Your organization is dynamic. It will change over time. As it changes, so will your demands on the LMS. However, too many decision-makers fail to plan for this eventuality.
When it comes time to compare various LMS options on the market, make sure that you choose one that’s scalable. It should grow and change with your organization, whether that’s increasing the number of features available over time or decreasing them. Consider some of the following to ensure that you’ve planned effectively and chosen an LMS that will offer the flexibility necessary to minimize your LMS implementation mistakes.:
- Can you add more courses down the road?
- Can you scale the number of users up and down without incurring additional fees?
- Is there room for growth in terms of course type?
- Can you author your own content or are you limited to what’s contained in the LMS?
- Can you monetize the content you create?
Launching Too Early
It’s tempting to go for broke when it comes to LMS implementation and system launch. After all, you need to get things up and running so that your employees can take advantage of the training offered. It may even be a question of cost. Perhaps you have professionals in need of CE and if your shiny new LMS isn’t up and running in time, you’ll have to pay for traditional classroom-style training.
Don’t give in to temptation. Don’t rush things. LMS implementation shouldn’t be hurried. Cutting corners inevitably results in mistakes.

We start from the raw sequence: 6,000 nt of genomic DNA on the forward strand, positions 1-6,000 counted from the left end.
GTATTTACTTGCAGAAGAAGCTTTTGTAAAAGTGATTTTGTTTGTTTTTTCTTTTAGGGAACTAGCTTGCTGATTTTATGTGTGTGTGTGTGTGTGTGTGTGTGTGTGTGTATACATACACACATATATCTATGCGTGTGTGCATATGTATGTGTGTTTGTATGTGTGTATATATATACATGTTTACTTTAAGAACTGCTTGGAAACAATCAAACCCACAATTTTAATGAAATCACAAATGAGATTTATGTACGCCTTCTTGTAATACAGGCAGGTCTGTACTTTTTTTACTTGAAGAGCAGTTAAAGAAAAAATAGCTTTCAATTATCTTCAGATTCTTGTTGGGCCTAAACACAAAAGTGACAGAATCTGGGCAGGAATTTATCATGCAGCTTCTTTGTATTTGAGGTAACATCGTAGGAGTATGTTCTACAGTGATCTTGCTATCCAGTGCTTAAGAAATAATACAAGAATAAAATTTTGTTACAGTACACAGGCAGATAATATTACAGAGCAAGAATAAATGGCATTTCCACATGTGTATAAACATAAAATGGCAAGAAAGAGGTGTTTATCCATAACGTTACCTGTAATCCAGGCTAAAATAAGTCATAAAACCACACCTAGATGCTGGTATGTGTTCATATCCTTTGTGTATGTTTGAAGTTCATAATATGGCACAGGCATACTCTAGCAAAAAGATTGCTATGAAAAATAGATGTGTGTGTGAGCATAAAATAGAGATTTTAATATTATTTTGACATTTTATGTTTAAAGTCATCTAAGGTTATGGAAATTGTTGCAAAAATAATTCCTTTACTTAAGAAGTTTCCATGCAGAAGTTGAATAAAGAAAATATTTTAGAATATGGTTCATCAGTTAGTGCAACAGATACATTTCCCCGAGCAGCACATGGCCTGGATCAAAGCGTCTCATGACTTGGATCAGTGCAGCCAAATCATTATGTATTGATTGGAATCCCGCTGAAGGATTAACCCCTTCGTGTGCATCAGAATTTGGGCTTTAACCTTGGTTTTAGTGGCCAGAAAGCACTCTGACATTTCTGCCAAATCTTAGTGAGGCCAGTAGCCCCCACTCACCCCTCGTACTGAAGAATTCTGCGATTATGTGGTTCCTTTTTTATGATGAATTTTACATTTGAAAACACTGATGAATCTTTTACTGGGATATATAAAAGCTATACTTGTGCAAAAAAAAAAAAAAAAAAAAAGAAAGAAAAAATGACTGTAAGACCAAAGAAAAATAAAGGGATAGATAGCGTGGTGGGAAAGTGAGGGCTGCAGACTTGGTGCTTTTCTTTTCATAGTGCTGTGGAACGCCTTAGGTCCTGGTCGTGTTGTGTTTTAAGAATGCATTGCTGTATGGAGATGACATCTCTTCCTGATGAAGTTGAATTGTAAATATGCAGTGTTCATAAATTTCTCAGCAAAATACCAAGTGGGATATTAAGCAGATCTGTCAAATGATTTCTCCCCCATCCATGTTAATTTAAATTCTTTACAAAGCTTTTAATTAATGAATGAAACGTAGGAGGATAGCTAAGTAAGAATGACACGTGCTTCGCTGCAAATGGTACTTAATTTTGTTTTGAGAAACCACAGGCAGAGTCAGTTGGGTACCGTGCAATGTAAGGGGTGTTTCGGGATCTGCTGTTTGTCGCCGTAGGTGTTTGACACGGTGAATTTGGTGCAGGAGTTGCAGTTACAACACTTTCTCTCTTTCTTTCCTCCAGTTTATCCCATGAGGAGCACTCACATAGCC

Here’s the thing – when you rush the implementation process, you create the potential for serious issues to occur. Ideally, the process should take several weeks to several months. It should also culminate with a soft launch that allows you to test the system with a few users first and make sure that everything’s working the way it should.
Not Ensuring You Have Access to Support
Let’s face it, no LMS implementation goes off without a single hitch. However, when problems arise, will you have a partner to whom you can turn, or will you be responsible for handling it on your own? Ideally, your LMS vendor will support you not just during implementation, but afterward, too.
The relationship here shouldn’t be a “once and done” sort of thing. Your LMS vendor should be a business partner – dedicated to supporting and helping you grow by working together to answer questions and solve problems that you will encounter with the LMS down the road.
Confidence in Implementation
LMS implementation can be a risky, tricky process. However, it doesn’t have to be fraught with danger. Avoiding the mistakes outlined above really just comes down to a few key things:
- Know what you want to achieve with the LMS. Base your system choice on that understanding.
- Make sure that the LMS is flexible enough to grow with you over time.
- Set expectations for the entire implementation process and define key roles and responsibilities.
- Do not launch too early. Go easy and test often.
- Make sure that the vendor you choose will be there for you in the long run.
With the right LMS, growth, success, and employee development are possible. However, even the best LMS needs the right implementation process.